Well, now I don’t know. The problem, of course, is that things like Northwoods, or the Gulf of Tonkin lie, typically come out well after the fact, so that we don’t get the same degree of outrage and skepticism we might have seen had they been revealed at the time. And the fatal problem with thinking along these lines is, of course, that an effective cover-up actually covers things up: you can’t expect to find contemporaneous evidence. But then you’re just set adrift on wings of paranoid fantasy, judging imagined motives instead of evidence. Like Marxism or Freudian psychoanalysis, conspiracy theories are “unscientific” in that they are structured so as to be immune to falsification. Evidence that appears to refute the theory is the product of false consciousness, or denial and repression, or Freemasonic action, or whatever. But on the other hand, why on earth should we assume that the information we’re getting in this instance isn’t at least partly just made up out of whole cloth, an attempt to manipulate public opinion to jibe with administration desires? Certainly there’s not much historical basis for thinking that a likely hypothesis. Why should we accept that these things happened ten or twenty or forty years ago, but find it inconceivable that the same thing is happening now? Why, for that matter, should we find it remotely plausible that the folks in charge now are much more honest, more incapable of such foul deception, than the folks in charge then?
But then, how are we supposed to know what to think, one way or another? How to avoid being too suspicious on the one hand, or too naively accepting on the other? And why do I have a feeling that even raising this sort of question will confirm some people’s belief that I’m just a crank (or an “idiotarian”) after all? Maybe that’s why we brush aside these possibilities, sometimes with a chuckle, other times with bluster and annoyance. We know, after all, how to have a disagreement about the wisdom of a policy — even something as weighty as a possible war. But taking seriously the prospect that a lot of the information we’re using as the basis for our opinions could be an elaborate deception? That leaves us without any ground to stand on at all. I hadn’t taken that possibility very seriously until now, and contemplating it is so discomforting that I’d like very much to be able to brush it aside again, to laugh at the misbegotten little Sontags who betray their own moral deformities by suggesting that our very own government might be as capable of dissimulation as rogue states like Iraq or France. But the splinter of doubt is in, and I don’t know how to go about extracting it. Maybe this is how one begins to become a crank…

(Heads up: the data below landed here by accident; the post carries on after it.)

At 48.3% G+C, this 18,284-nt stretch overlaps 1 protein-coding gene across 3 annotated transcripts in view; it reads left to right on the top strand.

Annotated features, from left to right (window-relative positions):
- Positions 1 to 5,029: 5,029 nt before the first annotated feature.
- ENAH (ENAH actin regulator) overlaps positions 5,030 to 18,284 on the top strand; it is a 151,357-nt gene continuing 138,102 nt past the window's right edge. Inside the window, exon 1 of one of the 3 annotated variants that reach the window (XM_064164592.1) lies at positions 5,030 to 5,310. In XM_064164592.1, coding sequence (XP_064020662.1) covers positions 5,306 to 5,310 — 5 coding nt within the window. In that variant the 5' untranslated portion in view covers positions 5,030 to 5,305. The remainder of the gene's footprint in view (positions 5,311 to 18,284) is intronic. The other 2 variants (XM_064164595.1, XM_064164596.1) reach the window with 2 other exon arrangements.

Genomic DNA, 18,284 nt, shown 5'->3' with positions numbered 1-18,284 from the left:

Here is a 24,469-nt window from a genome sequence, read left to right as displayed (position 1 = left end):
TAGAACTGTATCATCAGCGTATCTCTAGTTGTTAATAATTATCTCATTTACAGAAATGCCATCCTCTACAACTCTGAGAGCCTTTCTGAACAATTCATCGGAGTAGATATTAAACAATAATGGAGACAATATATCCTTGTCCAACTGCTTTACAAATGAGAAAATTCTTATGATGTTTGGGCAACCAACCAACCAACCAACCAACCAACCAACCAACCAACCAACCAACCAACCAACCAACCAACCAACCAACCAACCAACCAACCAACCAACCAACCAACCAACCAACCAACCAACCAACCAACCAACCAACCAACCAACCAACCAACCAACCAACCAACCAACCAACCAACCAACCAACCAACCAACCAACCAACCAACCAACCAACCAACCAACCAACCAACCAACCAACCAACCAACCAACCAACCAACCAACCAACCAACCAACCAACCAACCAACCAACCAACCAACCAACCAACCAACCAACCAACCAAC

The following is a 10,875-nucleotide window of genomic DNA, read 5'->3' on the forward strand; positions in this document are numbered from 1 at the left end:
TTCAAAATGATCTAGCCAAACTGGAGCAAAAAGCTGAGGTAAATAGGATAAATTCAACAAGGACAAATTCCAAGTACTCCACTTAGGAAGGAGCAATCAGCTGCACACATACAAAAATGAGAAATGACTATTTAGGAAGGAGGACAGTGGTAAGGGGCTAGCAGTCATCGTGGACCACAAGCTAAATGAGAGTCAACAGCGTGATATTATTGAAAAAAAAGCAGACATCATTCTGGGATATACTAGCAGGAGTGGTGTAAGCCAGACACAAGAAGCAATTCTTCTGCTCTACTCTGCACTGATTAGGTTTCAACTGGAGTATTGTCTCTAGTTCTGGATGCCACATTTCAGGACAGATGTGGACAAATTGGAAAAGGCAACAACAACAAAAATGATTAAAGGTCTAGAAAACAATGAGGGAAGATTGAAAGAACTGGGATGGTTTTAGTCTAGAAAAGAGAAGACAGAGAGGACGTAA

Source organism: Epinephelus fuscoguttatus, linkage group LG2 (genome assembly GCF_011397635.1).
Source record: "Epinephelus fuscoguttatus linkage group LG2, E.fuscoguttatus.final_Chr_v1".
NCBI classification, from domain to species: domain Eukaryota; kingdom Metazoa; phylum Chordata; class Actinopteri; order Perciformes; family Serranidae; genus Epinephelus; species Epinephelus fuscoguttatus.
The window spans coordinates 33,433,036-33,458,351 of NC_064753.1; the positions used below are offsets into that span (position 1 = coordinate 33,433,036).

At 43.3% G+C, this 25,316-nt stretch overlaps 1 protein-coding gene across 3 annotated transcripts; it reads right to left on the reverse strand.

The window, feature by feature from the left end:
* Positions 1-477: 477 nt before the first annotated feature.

Addendum: Maybe part of the reason we typically find it easy to put worries like this out of our minds is that they’re so often raised by folks who really are cranks. In part, it takes a certain amount of personal weirdness just to entertain thoughts like these for long enough to find out whether there’s any basis for them. Worse, the feeling of uncertainty, of thinking you probably don’t have the first clue what’s going on, is so unsettling (well, it is to me) that folks who do start down this line of thought almost immediately leap to the opposite extreme. The believe every awful story and weird rumor, as long as the U.S. government is the villain, and they seem as certain that they know the administration’s true, base motives as the warbloggers are that Bush is a samite-clad Galahad. I do hope those aren’t the only options.